A woman/skull ambiguous figure.
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Attribution-NonCommercial-NoDerivs 

Illusion Credit

Charles Allan Gilbert (1873 – 1929), American illustrator

Instructions

If you experience a woman looking in the mirror, look at the whole picture and you will experience a skull. If you experience a skull, look at the centre and you will experience the reflection of a woman's face in the mirror.

Effect

You should experience a 'Gestalt switch' - a change - as your experience flips between being of a woman and being of a skull.

A woman/skull ambiguous figure.
Media Licence:
Attribution-NonCommercial-NoDerivs 

Illusion Credit

Charles Allan Gilbert (1873 – 1929), American illustrator
  • All Is Vanity
    A woman/skull ambiguous figure.
    Media Licence:
    Attribution-NonCommercial-NoDerivs 

The All Is Vanity Ambiguous Figure was created by the American illustrator Charles Allan Gilbert (1873 – 1929) in 1892. The figure can be seen as a woman looking at her reflection in a mirror, or a skull (Oliva, 2013).

The All Is Vanity Ambiguous Figure belongs in a large class of illusions where a two-dimensional figure, or three-dimensional object can be seen in two or more sharply distinct ways. Other ambiguous figures (also known as ‘reversible figures’ or ‘bistable figures’) can be searched for in this index. There are also auditory ambiguous stimuli.

There is some controversy over how the All Is Vanity Ambiguous Figure works. It is generally agreed that the retinal image is constant when experiencing the illusion, but what is not agreed is whether the visual experience of the figure changes when the perspectival switch takes place between seeing the woman versus the skull, or whether the experience itself does not change, and it is some post-experiential belief, judgment, or other mental process which changes. There is also a question about what the role of attention isin generating  Gestalt switches. Similar ambiguous figures have been cited in debates over this issue (Silins 2015: §2.4).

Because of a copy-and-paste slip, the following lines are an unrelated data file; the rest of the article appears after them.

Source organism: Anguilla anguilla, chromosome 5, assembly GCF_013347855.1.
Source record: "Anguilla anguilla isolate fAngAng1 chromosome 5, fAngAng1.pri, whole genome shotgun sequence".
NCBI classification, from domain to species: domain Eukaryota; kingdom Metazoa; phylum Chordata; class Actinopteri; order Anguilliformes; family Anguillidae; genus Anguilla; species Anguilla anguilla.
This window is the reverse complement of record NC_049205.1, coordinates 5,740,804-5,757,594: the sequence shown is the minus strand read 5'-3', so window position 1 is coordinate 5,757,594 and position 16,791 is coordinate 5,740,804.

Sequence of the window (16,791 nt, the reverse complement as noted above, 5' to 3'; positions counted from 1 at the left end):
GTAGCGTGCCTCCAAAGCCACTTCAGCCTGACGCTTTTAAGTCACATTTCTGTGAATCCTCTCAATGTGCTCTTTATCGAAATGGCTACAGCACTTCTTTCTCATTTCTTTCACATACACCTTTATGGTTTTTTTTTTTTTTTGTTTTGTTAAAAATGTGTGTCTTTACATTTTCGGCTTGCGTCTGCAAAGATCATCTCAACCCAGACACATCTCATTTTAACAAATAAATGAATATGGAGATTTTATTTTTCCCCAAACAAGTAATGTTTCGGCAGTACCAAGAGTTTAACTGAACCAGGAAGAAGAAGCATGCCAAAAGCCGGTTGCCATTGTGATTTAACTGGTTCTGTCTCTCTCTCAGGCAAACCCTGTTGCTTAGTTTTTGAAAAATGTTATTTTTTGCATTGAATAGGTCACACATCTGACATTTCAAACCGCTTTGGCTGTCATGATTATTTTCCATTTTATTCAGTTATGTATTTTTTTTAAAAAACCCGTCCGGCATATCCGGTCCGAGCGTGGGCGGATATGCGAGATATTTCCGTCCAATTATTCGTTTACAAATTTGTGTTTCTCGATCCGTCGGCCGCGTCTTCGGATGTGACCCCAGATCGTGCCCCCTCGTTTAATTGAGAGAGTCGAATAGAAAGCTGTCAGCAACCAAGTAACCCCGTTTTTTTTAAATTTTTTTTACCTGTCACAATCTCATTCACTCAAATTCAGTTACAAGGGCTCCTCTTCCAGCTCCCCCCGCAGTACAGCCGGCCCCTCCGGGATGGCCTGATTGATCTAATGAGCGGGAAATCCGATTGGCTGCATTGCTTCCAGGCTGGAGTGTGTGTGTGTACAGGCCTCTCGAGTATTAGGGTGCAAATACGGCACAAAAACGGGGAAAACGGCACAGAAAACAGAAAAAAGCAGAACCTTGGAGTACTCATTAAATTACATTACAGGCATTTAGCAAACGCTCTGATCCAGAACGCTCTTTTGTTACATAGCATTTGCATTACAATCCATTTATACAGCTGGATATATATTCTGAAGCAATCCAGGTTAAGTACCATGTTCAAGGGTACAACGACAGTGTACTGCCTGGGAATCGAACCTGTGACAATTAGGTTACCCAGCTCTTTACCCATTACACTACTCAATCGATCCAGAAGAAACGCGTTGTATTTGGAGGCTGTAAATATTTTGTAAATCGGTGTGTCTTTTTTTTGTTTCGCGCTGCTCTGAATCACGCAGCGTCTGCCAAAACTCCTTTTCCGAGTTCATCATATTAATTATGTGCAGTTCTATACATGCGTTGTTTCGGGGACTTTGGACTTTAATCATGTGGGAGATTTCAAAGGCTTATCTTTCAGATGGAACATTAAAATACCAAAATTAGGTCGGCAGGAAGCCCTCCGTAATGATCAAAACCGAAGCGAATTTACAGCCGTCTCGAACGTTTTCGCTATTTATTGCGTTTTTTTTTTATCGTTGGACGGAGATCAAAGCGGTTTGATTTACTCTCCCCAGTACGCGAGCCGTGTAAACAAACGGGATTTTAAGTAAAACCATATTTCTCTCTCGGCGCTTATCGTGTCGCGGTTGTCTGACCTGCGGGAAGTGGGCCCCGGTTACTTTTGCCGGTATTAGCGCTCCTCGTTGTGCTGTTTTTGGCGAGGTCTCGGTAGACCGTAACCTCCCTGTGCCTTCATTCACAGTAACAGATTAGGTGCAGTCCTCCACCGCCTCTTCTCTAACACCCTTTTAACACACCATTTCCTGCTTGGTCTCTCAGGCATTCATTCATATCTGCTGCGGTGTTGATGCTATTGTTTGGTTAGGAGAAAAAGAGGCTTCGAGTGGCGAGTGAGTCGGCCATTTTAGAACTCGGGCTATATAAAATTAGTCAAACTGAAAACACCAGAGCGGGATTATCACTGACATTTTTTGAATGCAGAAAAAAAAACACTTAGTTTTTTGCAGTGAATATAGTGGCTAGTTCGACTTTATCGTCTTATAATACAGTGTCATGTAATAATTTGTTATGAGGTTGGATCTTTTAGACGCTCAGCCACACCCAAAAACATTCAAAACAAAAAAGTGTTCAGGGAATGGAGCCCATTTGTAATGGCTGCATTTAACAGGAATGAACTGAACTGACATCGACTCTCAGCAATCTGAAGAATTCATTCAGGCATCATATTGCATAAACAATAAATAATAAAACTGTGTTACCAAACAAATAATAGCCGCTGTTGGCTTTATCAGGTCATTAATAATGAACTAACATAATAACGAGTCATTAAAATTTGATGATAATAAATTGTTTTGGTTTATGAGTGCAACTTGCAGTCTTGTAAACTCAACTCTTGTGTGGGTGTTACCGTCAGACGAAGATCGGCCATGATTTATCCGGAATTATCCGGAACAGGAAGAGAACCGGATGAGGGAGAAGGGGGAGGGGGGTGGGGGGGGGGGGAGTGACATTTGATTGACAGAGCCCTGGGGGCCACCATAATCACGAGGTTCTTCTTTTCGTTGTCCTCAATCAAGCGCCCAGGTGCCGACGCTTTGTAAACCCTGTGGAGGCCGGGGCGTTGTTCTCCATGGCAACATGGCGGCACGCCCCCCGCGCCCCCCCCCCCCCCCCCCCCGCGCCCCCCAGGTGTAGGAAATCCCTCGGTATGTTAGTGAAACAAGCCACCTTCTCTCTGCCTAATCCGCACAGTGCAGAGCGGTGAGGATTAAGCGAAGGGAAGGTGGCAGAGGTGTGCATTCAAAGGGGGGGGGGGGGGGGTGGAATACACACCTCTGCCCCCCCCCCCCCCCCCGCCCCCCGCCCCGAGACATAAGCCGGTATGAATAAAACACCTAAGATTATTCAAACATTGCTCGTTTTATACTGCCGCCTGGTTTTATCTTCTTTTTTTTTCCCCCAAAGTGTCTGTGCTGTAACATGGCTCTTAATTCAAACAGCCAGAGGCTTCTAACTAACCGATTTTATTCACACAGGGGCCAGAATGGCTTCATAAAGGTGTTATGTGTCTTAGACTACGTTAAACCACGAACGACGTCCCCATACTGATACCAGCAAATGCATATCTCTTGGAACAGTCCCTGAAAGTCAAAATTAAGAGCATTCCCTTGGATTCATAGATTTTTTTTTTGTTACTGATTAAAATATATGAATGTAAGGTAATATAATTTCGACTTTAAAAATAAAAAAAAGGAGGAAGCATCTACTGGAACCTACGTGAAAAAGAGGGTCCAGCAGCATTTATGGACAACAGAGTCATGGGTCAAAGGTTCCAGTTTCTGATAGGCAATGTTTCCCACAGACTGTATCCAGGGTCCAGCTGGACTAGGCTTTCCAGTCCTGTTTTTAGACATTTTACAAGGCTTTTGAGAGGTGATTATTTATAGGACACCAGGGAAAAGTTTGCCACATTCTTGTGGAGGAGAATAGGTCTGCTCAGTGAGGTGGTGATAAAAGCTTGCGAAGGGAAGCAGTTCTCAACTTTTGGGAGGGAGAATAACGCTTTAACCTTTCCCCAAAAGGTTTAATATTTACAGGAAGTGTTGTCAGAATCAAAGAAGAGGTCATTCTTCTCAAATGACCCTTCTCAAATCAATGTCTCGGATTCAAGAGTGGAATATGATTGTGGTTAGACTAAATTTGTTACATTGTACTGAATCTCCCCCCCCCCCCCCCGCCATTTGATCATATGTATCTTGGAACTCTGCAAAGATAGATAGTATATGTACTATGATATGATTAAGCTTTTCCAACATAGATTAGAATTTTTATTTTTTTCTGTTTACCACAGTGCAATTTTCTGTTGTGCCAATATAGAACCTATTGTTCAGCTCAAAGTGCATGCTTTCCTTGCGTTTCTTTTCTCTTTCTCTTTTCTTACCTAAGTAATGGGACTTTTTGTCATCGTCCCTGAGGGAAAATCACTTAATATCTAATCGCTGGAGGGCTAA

This issue is intertwined with more general questions about the modularity of mind and cognitive penetration. To explain: on the hypothesis that the mind is modular, a mental module is a kind of semi-independent department of the mind which deals with particular types of inputs, and gives particular types of outputs, and whose inner workings are not accessible to the conscious awareness of the person – all one can get access to are the relevant outputs. So, in the case of visual illusions, for example, a standard way of explaining why the illusion persists even though one knows that one is experiencing an illusion is that the module, or modules, which constitute the visual system are ‘cognitively impenetrable’ to some degree – i.e. their inner workings and outputs cannot be influenced by conscious awareness. It is still an open question regarding the extent to which perceptual modules are cognitively impenetrable, and the All Is Vanity image belongs in a large class of illusions which are employed in debates to try and answer that question. One way in which ambiguous figures like the All is Vanity might support the claim that visual processing is impenetrable to a significant degree is that the Gestalt switch is hard to control – often one will see the All Is Vanity one way or another even if one is trying to see it the other way. Macpherson discusses this phenomenon and its implications in her 2012 paper. Further, there is some evidence from neuroscience that, for at least some ambiguous figures, there are significant changes in early-stage visual processing in the brain when the Gestalt switch is taking place, which might support the hypothesis that Gestalt switches in general are changes in the experience itself rather than in downstream mental processes like beliefs about that experience (see Kornmeier & Bach 2006, 2012).